Saudis caught between friend and foe
By Mushahid Hussain
ISLAMABAD - 3 Dec: - Ever since the summer, when Iraq emerged as the next target in the US-led war on terror, a sporadic media campaign has been launched against Saudi Arabia. The initial expression of US ire over the fact that 15 of the 19 September 11, 2001, hijackers were Saudi nationals has now been transformed into a more systematic assault on Saudi Arabia, including its royal family.
This assault has been aided by the close nexus between the media and the political establishment in the United States, probably the coziest bond in any democratic country.
The media is used effectively to promote perceptions before these are translated into policy. Media coverage helps in garnering and preparing public opinion for what is to come. The media thus reflects and shapes policy in a significant and intelligent manner.
The example of Pakistan is instructive. Before September 11, President General Pervez Musharraf was treated as a pariah, one with whom the American president refused to be photographed shaking hands when he landed for a five-hour stopover in Islamabad in March 2000. Musharraf was at the time portrayed as the leader of a 'failed' state.
After September 11, the transformation was astonishing. Musharraf was promoted to a partner in the war on terror, and acclaimed as a progressive and moderate Muslim leader.
Now, however, Pakistan, along with Saudi Arabia and even Egypt, is reverting to a borderline status that could switch back and forth between friend and foe depending on America's changing regional objectives and interests. For instance, a Nov 27 in The Washington Post equated Pakistan and Saudi Arabia when it said: "Like the Pakistani regime of Pervez Musharraf, the Saudi government increasingly looks like a US ally only in comparison with some of the frightening alternatives."
Then it added, in what is becoming the stated US objective in the region: "The prevailing political order in the Middle East is incompatible with America's interests. Changing it, whether by means of gradual political and economic liberalization, or through the removal of aggressive dictators such as Saddam Hussein, is a challenge that the United States must take up."
Some of the recent charges being made in the United States against the Saudis are ludicrous. The wife of the Saudi ambassador to Washington, a daughter of King Faisal, was accused of giving money to one of the terrorists involved in the September 11 attacks.
The charity check she gave to a needy Saudi woman is said to have gone to her husband, who gave it to a friend who, in turn, knew one of the hijackers.
Meanwhile Egypt is being accused of anti-Semitism due to a television serial. US officials have been closely watching what they say is Pakistan's North Korean nuclear connection, and Powell has transparently threatened Musharraf (with "consequences") in this regard. Pakistan, Egypt and Saudi Arabia were initially perceived as the moderate Muslim states supported by the United States as a "bulwark against extremism", but this picture is changing.
Two reasons account for this change in American attitudes. As far as Saudi Arabia and Egypt go, there is the Iraq factor since both these Arab countries apparently are reluctant to support a US-led invasion of Iraq. Pressuring them on other areas is a way of getting them on board a military operation in Iraq.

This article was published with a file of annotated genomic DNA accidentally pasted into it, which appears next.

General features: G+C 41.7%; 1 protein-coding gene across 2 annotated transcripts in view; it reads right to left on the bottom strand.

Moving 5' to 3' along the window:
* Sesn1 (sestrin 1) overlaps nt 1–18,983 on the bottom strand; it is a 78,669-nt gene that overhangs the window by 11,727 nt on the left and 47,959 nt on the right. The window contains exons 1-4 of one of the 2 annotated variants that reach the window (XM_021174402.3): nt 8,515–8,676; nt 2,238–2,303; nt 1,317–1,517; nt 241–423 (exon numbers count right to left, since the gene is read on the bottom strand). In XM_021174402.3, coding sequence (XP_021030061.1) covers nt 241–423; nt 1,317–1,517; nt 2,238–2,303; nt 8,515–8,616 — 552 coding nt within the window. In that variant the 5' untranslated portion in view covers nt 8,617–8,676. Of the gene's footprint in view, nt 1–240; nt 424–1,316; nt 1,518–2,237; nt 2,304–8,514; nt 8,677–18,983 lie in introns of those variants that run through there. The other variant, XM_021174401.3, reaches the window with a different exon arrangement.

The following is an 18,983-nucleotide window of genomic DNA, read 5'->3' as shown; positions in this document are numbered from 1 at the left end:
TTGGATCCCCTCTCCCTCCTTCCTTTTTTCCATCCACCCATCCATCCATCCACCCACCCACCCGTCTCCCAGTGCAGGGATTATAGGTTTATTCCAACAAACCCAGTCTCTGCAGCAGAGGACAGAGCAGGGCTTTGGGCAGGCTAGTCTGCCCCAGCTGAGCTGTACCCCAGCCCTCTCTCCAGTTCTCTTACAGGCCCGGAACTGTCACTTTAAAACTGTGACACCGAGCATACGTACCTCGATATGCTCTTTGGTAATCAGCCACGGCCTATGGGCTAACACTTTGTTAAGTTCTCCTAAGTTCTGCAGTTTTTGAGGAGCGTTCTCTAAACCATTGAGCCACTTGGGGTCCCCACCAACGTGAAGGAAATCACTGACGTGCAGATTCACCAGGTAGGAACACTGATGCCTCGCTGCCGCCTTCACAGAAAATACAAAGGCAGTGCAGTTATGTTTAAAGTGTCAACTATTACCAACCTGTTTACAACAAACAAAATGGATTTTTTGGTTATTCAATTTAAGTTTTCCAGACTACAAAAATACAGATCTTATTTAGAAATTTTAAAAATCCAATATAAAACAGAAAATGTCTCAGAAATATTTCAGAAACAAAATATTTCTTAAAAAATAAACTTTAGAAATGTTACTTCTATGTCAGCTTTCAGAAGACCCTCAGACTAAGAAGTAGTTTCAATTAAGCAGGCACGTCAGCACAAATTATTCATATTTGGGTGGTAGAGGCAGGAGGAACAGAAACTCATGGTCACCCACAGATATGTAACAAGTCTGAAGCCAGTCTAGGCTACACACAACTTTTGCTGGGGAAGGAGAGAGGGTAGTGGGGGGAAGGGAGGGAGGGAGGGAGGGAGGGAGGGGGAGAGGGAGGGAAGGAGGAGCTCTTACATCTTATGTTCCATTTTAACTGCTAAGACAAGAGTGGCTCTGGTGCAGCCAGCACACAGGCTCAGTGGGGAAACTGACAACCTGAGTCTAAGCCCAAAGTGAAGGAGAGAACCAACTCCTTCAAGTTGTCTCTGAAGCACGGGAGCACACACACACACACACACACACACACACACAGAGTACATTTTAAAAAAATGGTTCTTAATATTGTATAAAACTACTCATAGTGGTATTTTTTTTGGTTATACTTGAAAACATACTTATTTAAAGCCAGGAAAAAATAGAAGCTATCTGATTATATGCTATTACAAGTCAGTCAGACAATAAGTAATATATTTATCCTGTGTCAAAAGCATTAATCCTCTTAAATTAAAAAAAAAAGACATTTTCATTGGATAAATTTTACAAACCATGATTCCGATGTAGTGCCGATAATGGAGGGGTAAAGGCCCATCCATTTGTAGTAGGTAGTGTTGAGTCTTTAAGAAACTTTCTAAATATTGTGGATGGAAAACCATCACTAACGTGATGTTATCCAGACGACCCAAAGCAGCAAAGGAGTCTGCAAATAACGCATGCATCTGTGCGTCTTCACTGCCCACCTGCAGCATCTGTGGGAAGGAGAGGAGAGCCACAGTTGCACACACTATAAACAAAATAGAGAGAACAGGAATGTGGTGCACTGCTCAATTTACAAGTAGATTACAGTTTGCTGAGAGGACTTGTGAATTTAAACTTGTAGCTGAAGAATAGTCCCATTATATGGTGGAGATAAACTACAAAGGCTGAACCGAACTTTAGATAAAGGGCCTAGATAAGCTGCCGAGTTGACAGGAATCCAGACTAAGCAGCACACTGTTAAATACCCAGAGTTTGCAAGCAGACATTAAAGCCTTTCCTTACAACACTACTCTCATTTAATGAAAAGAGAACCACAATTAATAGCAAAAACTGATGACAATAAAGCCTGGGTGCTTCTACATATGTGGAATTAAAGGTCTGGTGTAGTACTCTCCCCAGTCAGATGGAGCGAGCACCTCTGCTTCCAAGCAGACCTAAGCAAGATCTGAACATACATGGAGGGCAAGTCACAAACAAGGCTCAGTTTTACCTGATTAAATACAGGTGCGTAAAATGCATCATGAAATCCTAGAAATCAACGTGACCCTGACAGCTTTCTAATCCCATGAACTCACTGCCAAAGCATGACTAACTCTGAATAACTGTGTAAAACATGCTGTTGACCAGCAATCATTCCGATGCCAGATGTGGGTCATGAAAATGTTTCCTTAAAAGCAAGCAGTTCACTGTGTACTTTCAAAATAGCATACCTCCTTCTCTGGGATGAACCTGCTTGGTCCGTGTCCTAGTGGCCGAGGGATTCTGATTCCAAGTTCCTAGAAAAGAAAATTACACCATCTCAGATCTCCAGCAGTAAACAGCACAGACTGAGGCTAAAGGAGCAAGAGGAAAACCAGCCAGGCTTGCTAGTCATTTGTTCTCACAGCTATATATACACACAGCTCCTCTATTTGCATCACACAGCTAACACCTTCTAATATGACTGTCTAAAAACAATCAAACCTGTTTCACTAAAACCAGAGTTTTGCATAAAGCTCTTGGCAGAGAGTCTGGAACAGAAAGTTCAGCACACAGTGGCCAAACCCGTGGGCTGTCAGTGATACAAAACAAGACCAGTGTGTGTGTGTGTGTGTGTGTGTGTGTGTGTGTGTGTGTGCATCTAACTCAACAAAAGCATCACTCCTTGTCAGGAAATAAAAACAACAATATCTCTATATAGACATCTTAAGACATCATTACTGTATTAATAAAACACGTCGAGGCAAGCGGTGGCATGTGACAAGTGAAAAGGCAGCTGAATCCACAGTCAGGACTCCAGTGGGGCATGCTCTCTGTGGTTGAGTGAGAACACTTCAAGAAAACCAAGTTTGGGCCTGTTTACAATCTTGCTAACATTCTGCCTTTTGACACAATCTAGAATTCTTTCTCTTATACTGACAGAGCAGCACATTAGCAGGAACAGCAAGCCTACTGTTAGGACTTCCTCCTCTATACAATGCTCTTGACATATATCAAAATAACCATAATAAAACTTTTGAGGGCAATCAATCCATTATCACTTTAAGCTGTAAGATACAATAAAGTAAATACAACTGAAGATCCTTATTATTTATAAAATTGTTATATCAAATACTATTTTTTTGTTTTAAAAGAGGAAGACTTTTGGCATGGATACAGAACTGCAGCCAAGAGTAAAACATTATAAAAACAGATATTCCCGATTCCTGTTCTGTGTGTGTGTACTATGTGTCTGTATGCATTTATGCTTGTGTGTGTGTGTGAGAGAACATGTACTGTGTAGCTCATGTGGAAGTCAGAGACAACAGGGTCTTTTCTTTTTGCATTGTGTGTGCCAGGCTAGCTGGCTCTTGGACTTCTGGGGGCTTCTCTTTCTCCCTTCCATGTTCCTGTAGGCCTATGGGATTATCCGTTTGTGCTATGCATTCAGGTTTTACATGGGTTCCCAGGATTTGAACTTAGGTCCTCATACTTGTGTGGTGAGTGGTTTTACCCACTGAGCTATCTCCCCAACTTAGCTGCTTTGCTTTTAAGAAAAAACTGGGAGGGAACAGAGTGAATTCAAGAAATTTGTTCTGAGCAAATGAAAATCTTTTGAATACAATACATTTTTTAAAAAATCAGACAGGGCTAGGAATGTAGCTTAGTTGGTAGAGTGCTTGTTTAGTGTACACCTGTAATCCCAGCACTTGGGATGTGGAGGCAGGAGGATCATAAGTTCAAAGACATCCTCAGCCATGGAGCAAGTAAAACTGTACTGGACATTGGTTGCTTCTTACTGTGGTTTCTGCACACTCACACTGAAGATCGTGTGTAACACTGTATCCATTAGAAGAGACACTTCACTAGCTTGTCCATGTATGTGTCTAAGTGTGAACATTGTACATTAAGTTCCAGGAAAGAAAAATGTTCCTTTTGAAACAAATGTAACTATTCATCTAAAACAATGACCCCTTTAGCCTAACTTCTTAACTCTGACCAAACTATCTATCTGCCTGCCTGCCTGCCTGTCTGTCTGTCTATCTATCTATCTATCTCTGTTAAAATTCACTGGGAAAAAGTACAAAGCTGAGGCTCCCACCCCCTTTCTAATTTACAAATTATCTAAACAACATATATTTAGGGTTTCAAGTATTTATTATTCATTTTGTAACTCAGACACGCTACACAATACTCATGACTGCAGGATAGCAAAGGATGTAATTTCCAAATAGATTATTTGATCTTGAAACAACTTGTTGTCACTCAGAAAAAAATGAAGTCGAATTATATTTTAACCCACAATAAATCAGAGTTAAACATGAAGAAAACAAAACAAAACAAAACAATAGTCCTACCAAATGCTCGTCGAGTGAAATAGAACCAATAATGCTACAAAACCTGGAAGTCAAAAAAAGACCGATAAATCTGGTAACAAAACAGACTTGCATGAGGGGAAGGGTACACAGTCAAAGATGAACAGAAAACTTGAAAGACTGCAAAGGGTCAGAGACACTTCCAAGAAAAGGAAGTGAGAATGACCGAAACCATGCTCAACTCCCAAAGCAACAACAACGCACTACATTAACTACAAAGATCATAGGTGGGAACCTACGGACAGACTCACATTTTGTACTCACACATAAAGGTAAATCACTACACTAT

The pressure has been unrelenting notwithstanding their moderate stance on the one issue that matters most to US policymakers in the Middle East: Israel. Egypt recognizes Israel, while Saudi Arabia has managed an Arab League consensus behind the Abdullah Plan that sought peace and normalization with Israel in return for Israeli withdrawal from occupied territories plus establishment of an independent Palestine.
This has been a long-standing goal of US and Israel policy as well, but, in the changed circumstances, it is apparently not good enough. The other change is the lack of US trust and confidence in these countries, despite their moderation. Their past policies of supporting US strategy in the region no longer count.
As the book Bush at War (by Washington Post investigative editor Bob Woodward) recounts, when then-chief of Inter Services Intelligence (ISI) Lt Gen Mahmud Ahmed, met US Deputy Secretary of State Richard Armitage at the State Department a day after September 11, 2001, he was handed the 'with-us-or-against-us' ultimatum.
When Mahmud tried to refer to past Pakistani services for the Americans, Armitage cut in and snapped, 'The future begins today'. His blunt message: It does not matter what you did for us in the past, what matters is now onwards.
The clubbing together of Saudi Arabia and Pakistan is not confined to the US media. At a joint press conference with Bush on November 23, Russian President Putin made a similar observation. "We should not forget that 15 of the 19 hijackers came from Saudi Arabia, while Pakistan still has weapons of mass destruction and Osama bin Laden may be hiding there."
Likewise, a CNN snap poll on November 27 showed that 69 percent of Americans admitted that they were "prejudiced against Muslims". However, this crisis also demonstrates a failure of Muslim countries that have had no coordinated media strategy or collective thinking on how to meet such challenges. As the Nov 30 Financial Times aptly commented on the flawed diplomatic strategy of Muslim states in Washington seeking "alliances based on making friends with the big boys": "It's been a relationship built on sand, not institutions."
Instead of hiring expensive public relations or lobbying firms to articulate the positions of Muslim states, the need is to establish think tanks that can sustain the battle of ideas in an organized, concerted manner.
(Inter Press Service)